This is why Risk Stratification is a game changer as it’s the perfect key to fit the ARRS Workforce lock. We can push high risk to more experienced staff and tier down accordingly. This way we can optimise the way we run our recall by tying up the appropriate clinician to the right type of patient.
Risk Stratification is a game changer as it’s the perfect key to fit the ARRS Workforce lock.
On top of QoF there are a myriad of target driven payments ranging from Nationally funded DESs down to Locally provisioned LESs which all require recall within the practice. CQC have also asked surgeries to look at the safety aspect of their practice care eg with DOAC monitoring and Drug Safety monitoring so it’s no longer all about QOF but everything related to recall with the same principal that the patient is in the middle and has all their Qof and Non-Qof Targets associated with them. PatientChase has for sometime offered Non-Qof Targets via external searches from EMIS for users to focus on all target driven schemes.
Using Recall with PatientChase
The concept of recall is simple
you have the whole population you have to see in the year ie the demand.
you have the capacity in your staff to see them
Just like a toothpaste coming out of a tube you have to squeeze the patients at a certain rate otherwise the demand will be unmanageable.
PatientChase used at it’s fullest is a full recall application which merges procured and managed targets and allows the user to contact them in which method they wish and records this back into EMIS. It automates the recall process in the surgery for both QoF and non-Qof treating both types of targets the same.
And now we are able to correlate patient complexity with workforce experience in general practice with Risk Stratification so high risk patients go to more experienced clinicians tiering down accordingly
Risk Stratification with PatientChase
With the latest version of PatientChase you can import the UCL searches which allow you to risk stratify any search which has any risk stratification searches in them.
This will help you be able to filter populations with multiple comorbidities into groups based on priority. The idea is.
The low priority groups
need low intensity care with a telephone or email nod of the head and a check of compliance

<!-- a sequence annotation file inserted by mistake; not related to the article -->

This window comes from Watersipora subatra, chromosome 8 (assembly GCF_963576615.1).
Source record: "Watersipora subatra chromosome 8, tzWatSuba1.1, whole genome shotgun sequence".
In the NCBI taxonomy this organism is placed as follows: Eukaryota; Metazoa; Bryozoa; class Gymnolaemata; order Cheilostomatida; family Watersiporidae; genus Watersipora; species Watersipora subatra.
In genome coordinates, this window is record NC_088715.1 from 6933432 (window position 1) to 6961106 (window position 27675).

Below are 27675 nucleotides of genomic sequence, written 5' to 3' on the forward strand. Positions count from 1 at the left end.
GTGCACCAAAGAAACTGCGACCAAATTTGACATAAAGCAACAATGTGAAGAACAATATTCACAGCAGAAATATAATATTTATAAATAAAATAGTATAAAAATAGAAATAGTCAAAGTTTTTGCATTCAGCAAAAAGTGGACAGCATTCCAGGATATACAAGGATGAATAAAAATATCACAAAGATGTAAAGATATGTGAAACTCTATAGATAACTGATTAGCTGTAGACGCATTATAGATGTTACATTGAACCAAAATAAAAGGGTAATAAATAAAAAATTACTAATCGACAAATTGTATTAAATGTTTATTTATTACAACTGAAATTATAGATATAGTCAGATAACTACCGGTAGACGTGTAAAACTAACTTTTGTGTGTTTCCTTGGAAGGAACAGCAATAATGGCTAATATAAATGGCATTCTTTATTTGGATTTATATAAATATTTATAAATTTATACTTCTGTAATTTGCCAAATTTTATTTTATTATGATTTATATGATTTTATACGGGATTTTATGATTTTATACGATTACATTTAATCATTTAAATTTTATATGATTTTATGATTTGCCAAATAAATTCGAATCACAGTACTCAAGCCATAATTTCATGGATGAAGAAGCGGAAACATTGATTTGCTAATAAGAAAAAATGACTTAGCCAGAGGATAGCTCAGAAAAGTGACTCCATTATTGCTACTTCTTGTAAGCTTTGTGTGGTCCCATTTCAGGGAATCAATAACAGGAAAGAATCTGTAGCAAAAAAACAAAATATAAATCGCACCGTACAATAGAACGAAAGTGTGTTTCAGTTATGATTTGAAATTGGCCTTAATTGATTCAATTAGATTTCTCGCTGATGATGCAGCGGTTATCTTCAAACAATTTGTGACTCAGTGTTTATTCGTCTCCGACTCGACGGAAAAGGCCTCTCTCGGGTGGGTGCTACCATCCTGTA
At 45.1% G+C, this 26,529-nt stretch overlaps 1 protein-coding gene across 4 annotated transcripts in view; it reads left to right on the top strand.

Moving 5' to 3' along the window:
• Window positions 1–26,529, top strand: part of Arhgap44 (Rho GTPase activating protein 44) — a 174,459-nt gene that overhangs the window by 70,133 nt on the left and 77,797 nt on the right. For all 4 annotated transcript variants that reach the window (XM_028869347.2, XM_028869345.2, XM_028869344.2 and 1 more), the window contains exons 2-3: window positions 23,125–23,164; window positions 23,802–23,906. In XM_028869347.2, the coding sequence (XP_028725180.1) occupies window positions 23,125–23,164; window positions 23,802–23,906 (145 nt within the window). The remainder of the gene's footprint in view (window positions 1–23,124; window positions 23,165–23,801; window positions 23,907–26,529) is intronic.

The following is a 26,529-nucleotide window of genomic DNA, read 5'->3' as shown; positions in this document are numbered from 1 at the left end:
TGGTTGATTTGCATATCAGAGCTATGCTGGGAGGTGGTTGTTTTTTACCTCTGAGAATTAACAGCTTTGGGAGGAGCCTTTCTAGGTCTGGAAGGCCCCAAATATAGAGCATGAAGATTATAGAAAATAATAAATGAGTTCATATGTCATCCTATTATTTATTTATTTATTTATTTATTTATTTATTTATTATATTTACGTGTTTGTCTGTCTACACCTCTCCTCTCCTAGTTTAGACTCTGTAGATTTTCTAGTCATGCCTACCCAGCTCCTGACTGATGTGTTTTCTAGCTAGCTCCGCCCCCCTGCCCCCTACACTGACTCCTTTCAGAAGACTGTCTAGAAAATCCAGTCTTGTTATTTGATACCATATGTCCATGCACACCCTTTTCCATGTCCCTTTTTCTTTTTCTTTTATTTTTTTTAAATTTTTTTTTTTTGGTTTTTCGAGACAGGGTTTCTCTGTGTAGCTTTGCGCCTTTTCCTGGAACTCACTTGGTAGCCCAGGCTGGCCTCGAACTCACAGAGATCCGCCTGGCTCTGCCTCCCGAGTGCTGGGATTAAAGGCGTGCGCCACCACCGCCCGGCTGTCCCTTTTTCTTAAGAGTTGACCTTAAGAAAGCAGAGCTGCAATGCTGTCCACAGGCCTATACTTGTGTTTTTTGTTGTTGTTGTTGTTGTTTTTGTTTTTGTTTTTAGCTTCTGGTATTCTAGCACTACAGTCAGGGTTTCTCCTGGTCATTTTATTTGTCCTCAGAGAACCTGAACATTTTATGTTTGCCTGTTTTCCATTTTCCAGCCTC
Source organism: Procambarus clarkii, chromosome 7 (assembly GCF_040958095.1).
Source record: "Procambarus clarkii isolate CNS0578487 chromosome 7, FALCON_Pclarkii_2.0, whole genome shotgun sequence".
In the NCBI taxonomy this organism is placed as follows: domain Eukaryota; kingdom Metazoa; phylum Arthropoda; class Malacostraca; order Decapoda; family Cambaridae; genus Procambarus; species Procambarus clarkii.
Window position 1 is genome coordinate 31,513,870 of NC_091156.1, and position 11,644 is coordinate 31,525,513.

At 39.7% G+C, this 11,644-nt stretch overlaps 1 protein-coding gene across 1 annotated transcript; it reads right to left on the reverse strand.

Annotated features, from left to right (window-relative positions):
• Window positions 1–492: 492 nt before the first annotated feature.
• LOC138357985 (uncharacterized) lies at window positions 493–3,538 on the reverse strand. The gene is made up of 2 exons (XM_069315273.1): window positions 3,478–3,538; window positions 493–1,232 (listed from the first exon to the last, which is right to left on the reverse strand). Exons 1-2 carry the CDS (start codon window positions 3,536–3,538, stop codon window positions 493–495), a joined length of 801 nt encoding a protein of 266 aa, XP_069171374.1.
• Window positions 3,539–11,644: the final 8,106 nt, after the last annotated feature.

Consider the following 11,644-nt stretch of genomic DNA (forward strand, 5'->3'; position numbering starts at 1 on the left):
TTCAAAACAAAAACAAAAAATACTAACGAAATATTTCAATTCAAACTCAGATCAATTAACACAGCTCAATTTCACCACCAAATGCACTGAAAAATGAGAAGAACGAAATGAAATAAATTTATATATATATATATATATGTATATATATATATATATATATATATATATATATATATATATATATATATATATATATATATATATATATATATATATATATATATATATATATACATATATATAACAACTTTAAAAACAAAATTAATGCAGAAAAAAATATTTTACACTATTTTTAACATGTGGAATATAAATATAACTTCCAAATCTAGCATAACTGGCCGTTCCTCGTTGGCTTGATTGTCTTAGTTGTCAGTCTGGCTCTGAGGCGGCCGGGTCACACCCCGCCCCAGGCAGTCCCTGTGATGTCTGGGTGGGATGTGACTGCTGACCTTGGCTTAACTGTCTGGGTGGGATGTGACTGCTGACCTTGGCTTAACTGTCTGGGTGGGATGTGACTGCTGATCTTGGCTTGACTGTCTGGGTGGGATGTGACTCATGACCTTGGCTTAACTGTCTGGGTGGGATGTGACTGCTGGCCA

Can be managed by workforce other than doctors or specialist nurses
The high priority groups
need more focused and regular follow ups and more intense care possibly via face to face or regular updates.
Need more experienced workforce to manage them
Workflow for managing Recall using PatientChase
With all the above said how can we then actually operationalise our recall in a better way? Below is a proposed suggested workflow. Where PatientChase excels is in creating this workflow at a patient level including all the co-morbidities associated with that patient and all non-Qof related items so the focus is the patient and not the targets.
Step 1 Which type of Surgery Are you?
There are 2 types of entry points which are Month of Birth or Risk Stratification
Month of Birth
You are cutting up that recall toothpaste into months of birth to call in to manage the capacity in your system. This is a tried and tested patient centric model which works well as the capacity is static and patient know when their review is.
In theory recall should be all year long with each month being the same as the other but in reality we start the push after April and then rush to get everyone seen by March the following year. In this model the idea is to manage as many of the high risk earlier in the year which will have 2 effects
It will help you have more chance of bringing in patients abnormal values earlier to give you a better chance of achieving them come year end
You are focusing on the most important patients first which goes in line with trying to getting away from Qof being a tick box exercise as described above and also have the opportunity to call high risk patients in more often. We should be trying to divert our energies more on the high risk than low risk. At the moment we are giving each cohort the same air time.
However to do this properly it’s important to do an exercise in asking patients to get their blood tests done early and prior to the risk stratification. This way you are more likely to focus on the right cohort with the most up to date information and has the added benefit of prepping the patient prior to their appointment helping the nature of the review.
We should be trying to divert our energies more on the high risk rather than the low risk.
Step 2 Risk Stratify and Manage the volume